DUBLIN – Synairgen plc has detected what appear to be promising efficacy signals in a phase II trial of its inhaled formulation of interferon beta 1a, SNG001, in COVID-19.

Those in the drug treatment group on the placebo-controlled study, which recruited 101 hospitalized patients, had 79% lower odds of developing severe disease, defined as requiring ventilation or death during the treatment period (day 1 – day 16), than those in the control arm. The results were statistically significant (odds ratio 0.21 [95% confidence interval (CI) 0.04–0.97]; p=0.046).

The company is not yet reporting on the primary endpoint, the change in condition measured on the ordinal scale of clinical improvement - the scale ranges from 0 (the patient is well) to a maximum of 8 (death) – out to day 28, but the company and its clinical collaborators said during a media briefing that this endpoint was also achieved with statistical significance.

The rate of recovery – defined as no limitation of activities or no clinical or virological evidence of infection during the treatment period – of those on SNG001 was twice that of those on placebo. That result was also statistically significant (hazard ratio 2.19 [95% CI 1.03–4.69]; p=0.043. In addition, the level of breathlessness experienced by those on drug was, the Southampton, U.K.-based company said “markedly reduced” over the treatment period as compared with those on placebo (p=0.007).

The study was not powered to demonstrate a survival benefit, but the trend was in SNG001’s favor: there were no deaths in the drug treatment group, whereas three patients (6%) in the control group died.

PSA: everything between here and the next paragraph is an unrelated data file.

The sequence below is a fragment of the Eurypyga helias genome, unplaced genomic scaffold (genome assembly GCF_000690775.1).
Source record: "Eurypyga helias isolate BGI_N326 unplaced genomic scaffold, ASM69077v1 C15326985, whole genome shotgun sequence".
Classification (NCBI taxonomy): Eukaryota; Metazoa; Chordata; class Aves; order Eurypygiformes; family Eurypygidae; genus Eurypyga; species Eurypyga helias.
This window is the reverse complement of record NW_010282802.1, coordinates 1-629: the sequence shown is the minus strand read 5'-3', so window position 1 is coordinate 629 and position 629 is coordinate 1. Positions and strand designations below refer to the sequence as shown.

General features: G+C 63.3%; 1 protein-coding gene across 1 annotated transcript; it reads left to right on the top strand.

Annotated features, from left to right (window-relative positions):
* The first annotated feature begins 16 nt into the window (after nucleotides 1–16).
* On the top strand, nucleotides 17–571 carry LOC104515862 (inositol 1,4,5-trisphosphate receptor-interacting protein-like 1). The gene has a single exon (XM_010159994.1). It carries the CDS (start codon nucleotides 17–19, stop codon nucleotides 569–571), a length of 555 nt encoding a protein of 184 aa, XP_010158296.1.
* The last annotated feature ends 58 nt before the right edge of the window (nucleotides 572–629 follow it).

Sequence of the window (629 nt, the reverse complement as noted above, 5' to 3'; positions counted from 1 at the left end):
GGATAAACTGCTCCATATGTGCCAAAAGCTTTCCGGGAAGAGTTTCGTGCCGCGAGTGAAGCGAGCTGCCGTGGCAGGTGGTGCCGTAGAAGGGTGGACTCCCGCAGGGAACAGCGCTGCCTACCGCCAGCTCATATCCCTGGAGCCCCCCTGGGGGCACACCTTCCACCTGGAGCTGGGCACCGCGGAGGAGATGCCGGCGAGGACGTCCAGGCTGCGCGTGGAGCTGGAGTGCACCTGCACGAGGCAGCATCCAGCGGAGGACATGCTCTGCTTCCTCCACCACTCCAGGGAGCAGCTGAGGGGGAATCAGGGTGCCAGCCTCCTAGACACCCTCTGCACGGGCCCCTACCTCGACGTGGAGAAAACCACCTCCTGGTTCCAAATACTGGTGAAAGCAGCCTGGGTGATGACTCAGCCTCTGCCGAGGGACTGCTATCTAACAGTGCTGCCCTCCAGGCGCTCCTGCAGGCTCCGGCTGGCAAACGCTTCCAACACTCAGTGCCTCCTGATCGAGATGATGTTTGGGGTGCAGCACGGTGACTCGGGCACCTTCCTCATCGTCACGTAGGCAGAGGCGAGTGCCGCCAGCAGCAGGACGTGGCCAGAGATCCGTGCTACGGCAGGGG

In patients with severe disease at the time of admission – defined as requiring supplemental oxygen – SNG001 increased the likelihood of hospital discharge during the study period, but the result was not statistically significant.

In comments distributed by the U.K.’s Science Media Center, Steve Goodacre, professor of emergency medicine at the University of Sheffield, took a critical view: “These results are not interpretable,” he stated. “We need the full details and, perhaps more importantly, the trial protocol. The trial should have been registered and a protocol made available before any analysis was undertaken. They could easily have included a link to the trial protocol in their press release. I am concerned they have not done this.”

According to the record for the trial held at CinicalTrials.gov (NCT04385095), secondary endpoints include:

  • progression to pneumonia;
  • time to clinical improvement;
  • change in the National Early Warning Score 2 (News 2), an assessment of acute illness severity that ranges from 0 (the patient is well) to 24 (the patient requires emergency intervention);
  • change in breathlessness;
    and several different safety and tolerability assessments.

Naveed Sattar, professor of metabolic medicine at the University of Glasgow, had a more positive reaction to the reported data: “The results seem very impressive, and although accepted that the trial is small with just over 100 participants, a 79% reduction in disease severity could be a game changer, he stated. “It would be good to see the full results once presented and peer-reviewed to make sure they are robust and the trial conduct was rigorous.”

Synairgen’s stock (LONDON:SNG) rocketed during early trading Monday (July 20), hitting £2.38 (US$3.01), a 552% increase on Friday’s close of 36.5 pence.